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June 27, 2005
Our Mess

Rumsfeld Rejects Outside Panel on Gitmo I've been seeing that headline for the last 24 hours. All I can say is that if they're not doing anything they don't want to the world to know about, there's no reason to resist an independent investigation.

The ballooning number of detainees they're going to want to torture interrogate may have something to do with their reluctance. They don't want investigators showing up unexpectedly, or on-site all the time. It's better to have a chance to clean things up before visitors appear.

So, the "insurgency" could last for as long as 12 more years? That's what's all over the news. Some suggest that the USofA's plan to build 14 permanent military bases in Iraq may be part of the problem.

The Progress Report asks, "Why Is Rumsfeld Still Around?" The simple answer is, because he's doing what 'they' want him to do. Face it, people, ditching Rumsfeld and putting in someone else won't make any difference. It's the policies that are wrong and while Rumsfeld is one of the 'architects' of the policies, he's not a one-man show. The entire Administration will have to go before we can clean up Iraq.

I think it's pretty clear that they intend to leave that little problem for the next Administration. Cleaning up our mess, I mean. By saying it could take twelve more years to quell the violence, Rumsfeld not only absolves the Bush Administration of any expectations of success, but potentially another neocon Administration, if this group can pull that off again.

I should address this but it makes me tired to think about going through all of that again.

I wanted to point you to this. Where is the public outcry, the pressure on Bush to say, clearly and simply, that torture is unacceptable and must stop? (That isn't really what he said here, is it?) Durbin should not have apologized.

I know it's not that simple, but if the Bush Administration wasn't a pig-headed mob of warmongers, we might be able to salvage something out of this mess.

Posted by AnneZook at 07:18 AM


I don't think the public outcry is missing. I just think the public outcry doesn't make it into the state-controlled media.

Posted by: Elayne Riggs at June 27, 2005 01:43 PM

I'd tend to agree with Elayne: the blogospheric reaction and letters to editors, etc., seem to me to be pretty consistently opposed to the idea of torture (except that small and vocal core who're really, really in favor of it) and us as torturers. The stories keep coming out: even though they contain disclaimers and there isn't any accountability yet (I never really understood the value of divided government until this decade), but the flow continues.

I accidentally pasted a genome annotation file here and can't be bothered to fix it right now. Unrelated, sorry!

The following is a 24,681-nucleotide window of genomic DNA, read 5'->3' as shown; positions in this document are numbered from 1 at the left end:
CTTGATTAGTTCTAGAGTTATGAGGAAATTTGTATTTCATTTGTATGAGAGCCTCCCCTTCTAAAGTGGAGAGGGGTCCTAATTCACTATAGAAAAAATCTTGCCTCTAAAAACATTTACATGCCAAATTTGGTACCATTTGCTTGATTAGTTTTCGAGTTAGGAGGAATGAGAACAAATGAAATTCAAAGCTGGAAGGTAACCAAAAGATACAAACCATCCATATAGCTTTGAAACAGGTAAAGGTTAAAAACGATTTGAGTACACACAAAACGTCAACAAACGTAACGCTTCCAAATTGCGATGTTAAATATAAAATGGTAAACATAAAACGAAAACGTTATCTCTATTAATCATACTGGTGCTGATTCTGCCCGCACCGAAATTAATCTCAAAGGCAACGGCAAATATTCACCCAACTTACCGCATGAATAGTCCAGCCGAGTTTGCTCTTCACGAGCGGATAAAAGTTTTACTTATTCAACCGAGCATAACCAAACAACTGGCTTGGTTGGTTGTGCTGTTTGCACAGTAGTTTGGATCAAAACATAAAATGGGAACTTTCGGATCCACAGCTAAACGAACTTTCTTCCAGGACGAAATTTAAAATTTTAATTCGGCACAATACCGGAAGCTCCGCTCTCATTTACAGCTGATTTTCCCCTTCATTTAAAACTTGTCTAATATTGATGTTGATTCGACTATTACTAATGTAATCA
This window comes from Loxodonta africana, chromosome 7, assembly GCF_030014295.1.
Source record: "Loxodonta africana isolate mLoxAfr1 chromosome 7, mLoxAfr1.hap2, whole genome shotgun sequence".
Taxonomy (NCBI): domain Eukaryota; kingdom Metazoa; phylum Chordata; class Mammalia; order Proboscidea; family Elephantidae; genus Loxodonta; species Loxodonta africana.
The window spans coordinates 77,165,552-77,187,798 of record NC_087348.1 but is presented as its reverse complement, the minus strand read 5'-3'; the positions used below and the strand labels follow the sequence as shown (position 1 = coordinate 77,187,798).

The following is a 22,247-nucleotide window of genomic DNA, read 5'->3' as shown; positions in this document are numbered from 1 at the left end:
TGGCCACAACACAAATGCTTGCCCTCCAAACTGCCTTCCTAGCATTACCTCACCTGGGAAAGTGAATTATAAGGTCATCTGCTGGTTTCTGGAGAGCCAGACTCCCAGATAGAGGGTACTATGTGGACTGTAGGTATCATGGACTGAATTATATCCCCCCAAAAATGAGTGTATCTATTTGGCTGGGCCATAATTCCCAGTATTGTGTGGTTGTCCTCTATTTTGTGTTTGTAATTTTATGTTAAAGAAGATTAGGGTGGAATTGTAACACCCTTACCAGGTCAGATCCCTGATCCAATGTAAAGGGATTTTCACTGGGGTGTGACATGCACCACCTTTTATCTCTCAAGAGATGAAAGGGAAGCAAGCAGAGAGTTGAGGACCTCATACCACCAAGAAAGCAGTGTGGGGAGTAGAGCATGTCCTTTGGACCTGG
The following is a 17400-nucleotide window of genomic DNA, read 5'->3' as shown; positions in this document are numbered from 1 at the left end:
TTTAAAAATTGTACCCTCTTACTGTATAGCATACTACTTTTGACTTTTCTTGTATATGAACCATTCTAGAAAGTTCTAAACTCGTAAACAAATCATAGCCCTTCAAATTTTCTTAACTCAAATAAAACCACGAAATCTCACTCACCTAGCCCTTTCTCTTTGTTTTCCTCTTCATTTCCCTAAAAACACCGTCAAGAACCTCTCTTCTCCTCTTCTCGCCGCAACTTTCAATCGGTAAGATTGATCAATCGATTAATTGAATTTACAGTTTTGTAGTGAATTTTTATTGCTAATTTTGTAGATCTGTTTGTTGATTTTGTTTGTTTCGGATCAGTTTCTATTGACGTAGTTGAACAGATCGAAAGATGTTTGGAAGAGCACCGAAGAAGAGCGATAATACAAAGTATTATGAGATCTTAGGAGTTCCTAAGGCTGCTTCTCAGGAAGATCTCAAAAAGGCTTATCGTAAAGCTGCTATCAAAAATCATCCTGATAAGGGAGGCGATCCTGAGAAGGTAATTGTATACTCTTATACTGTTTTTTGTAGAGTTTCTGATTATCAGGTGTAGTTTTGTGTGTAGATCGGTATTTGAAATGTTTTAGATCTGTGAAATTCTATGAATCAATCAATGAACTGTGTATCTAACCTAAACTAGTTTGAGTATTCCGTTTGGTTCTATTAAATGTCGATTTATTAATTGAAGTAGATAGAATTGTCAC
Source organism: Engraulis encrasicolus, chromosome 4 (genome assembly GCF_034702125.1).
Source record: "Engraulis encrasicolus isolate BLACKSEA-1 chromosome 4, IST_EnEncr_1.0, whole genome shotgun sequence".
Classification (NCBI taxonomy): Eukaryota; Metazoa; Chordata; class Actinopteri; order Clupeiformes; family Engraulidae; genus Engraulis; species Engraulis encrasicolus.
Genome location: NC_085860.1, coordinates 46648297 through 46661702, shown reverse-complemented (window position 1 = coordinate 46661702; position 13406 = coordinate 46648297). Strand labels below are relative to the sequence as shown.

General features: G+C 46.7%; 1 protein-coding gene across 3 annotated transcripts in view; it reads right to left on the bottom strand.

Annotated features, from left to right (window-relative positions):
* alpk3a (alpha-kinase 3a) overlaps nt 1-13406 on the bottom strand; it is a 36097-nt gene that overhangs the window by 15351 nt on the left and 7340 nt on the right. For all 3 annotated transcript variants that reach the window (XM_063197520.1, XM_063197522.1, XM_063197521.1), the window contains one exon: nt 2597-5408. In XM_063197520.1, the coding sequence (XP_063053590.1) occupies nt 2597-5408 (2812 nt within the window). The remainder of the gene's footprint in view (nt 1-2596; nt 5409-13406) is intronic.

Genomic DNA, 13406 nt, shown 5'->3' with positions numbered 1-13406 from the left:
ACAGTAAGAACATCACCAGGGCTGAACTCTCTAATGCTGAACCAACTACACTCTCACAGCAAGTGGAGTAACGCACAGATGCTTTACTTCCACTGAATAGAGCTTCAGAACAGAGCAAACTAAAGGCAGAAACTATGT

Posted by: Jonathan Dresner at June 27, 2005 06:19 PM

I know there's outcry that's not making it into the media, but we all have to remember that the media is a business. If there was enough outcry, they'd publish it because they'd know most people were interested. They'll publish whatever they think people will buy papers to read.

Besides...what I'm seeing in most of the MSM is coverage of the story, not outrage. The people I talk to (not on blogs) mostly agree that torture is wrong, but they're so...so offhand about it.

"No, we shouldn't be doing that." "Someone should do something about that."

There's still the sense that Washington and all its doings are something remote, not something that matters in people's "real lives." The sort of people who sign petitions would sign a petition, but every one else just shrugs, even when it makes them angry, and moves on.

Posted by: Anne at June 28, 2005 08:30 AM

We'll see. My very own congressional rep (Case, D-HI) got a dog-and-pony show at Gitmo and announced that everything was fine, no evidence of torture, and everyone there deserved to be there. Dangerous sorts, all.... He's relatively new, but this takes naive and shallow (or grasping and kowtowing, I'm not sure) to new lows.

We'll see if my letter makes the local paper, but at least I cc'd Case on it.

Posted by: Jonathan Dresner at June 29, 2005 05:27 AM

Of course he did, Jonathan. And I don't doubt that he reported on exactly what he saw.

Given enough notice before such an inspection, how can anyone believe that things weren't going to be peachy-keen?

In the end, what's hurting us the most is the publicity that the USofA is torturing helpless people who have not been convicted, or even charged, with any crime. The only way to solve that is to allow the U.N., Amnesty International, and the Red Cross, reputable international bodies, free and unscheduled access to the entire facility.

If we didn't have anything to hide, there wouldn't be any reason why we couldn't allow unannounced and thorough inspections.

The Bush Administration could give every prisoner a Barca-lounger, an ice-cream soda, and a gold-bound copy of the Koran and it wouldn't help if they wrapped it in this kind of paranoid secrecy.

Posted by: Anne at June 29, 2005 11:17 AM